So here's the "pack" example again:
    python wtpa2.py pack samples.bin file1.aiff dir1/ dir2/ file2.aiff
    In this example, the "pack" command is a word that wtpa2.py is looking for, and specifies that the script should "pack" aiffs into a WTPA2 specific blob file.
    The arguments are "samples.bin" which will be the output file (the blob you put onto WTPA2) and the remaining "files" and "dirs" are the inputs which tell the script what to pack into the output file. 
    Make sense so far?
    If you're confused, try it out.  You won't break anything.  If you type something wrong, the script will tell you what it didn't like.

    You can get python here:  https://www.python.org/downloads/
    I generally use python 2, but I suspect this works just fine with python 3.

    @msd might know for sure.


  • Hi Todd!
    the WTPA2 seems to work fine, good. 
    But my big problem since 1 week, is how to put correct samples into sd card.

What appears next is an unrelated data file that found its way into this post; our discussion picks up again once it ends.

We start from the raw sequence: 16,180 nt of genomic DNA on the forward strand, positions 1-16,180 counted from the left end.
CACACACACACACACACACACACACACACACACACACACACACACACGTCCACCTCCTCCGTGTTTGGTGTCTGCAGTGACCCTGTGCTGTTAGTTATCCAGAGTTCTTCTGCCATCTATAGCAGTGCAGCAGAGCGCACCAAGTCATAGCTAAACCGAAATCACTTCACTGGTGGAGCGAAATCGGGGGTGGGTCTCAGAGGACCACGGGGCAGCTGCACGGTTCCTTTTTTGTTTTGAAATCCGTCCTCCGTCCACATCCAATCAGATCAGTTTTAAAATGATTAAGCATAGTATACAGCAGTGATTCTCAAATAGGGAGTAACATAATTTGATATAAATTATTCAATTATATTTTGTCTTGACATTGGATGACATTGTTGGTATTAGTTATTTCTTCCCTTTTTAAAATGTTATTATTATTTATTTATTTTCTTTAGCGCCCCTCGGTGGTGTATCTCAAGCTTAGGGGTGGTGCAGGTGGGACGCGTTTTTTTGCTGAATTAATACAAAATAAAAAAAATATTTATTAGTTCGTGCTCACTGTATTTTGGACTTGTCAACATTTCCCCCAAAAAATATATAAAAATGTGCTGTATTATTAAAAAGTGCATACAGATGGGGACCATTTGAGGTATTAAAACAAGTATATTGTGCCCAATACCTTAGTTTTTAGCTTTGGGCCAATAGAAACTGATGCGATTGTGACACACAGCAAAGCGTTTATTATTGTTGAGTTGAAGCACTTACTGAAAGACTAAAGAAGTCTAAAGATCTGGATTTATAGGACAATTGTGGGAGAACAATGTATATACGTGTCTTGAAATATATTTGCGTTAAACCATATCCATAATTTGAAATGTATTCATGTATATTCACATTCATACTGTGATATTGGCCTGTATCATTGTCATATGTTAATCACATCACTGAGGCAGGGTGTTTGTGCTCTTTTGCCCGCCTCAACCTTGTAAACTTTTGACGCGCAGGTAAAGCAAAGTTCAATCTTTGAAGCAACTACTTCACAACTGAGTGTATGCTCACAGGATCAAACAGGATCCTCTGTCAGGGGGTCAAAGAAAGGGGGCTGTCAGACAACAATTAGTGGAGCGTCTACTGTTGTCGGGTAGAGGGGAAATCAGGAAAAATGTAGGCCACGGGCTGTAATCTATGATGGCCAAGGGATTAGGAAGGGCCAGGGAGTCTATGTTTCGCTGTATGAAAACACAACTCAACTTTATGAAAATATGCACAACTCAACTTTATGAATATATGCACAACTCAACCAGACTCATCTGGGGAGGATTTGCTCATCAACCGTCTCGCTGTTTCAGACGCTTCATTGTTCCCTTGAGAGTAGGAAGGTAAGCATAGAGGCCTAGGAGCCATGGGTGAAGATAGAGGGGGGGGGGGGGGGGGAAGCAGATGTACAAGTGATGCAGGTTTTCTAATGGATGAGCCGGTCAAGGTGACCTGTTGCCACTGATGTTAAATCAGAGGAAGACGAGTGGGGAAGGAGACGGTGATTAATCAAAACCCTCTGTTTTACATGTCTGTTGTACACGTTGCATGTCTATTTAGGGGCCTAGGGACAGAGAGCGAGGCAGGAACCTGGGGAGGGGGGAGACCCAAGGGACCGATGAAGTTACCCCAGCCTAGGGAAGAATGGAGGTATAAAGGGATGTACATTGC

I have installed Python2.7.9, and tried a lot of things in all possibilities i was thinking about... , digital translate your comments to be sure i understand correctly your instructions, but nothing work like it should.
    I think (i hope :-)) i'm not the only one.
    The best result i have is this Python message with Python Shell after open wtpa2.py file:

    usage: wtpa2.py [-h] {pack,extract} ...
    wtpa2.py: error: too few arguments
     I have a little experience with coding arduino, compile for pic etc..
    But here, it is a difficult action when you are newbie.
    I think, for all your customers, you should explain step by step, with screen photos,  how we have to convert samples exactly, step by step.(where we put samples, how to pack etc.)
    Your build it manual is very good explained, user manual too, but put correct samples into sd card is the dark side of WTPA2.. :-)

    I hope you will do something, i think i've tried all possibilities to understand but no result.

  • I seem to be having (sort of) the same problem. My wtpa2 seems to be working fine up until I try the sd functions. The card I got was standard density, $2, ebay. nothing seems to happen other than a led turning off for a second and then back on- think its a normal sample card, but I cant get to the sd card menu. I too have tried to figure out using python & the wtpa2 packer/extractor, and I am having trouble understanding something. Maybe a more detailed description of how to do this would help. I have had a ton of fun with the wtpa2 and am looking forward to using more of the functions. Thank you. 
  • edited January 2015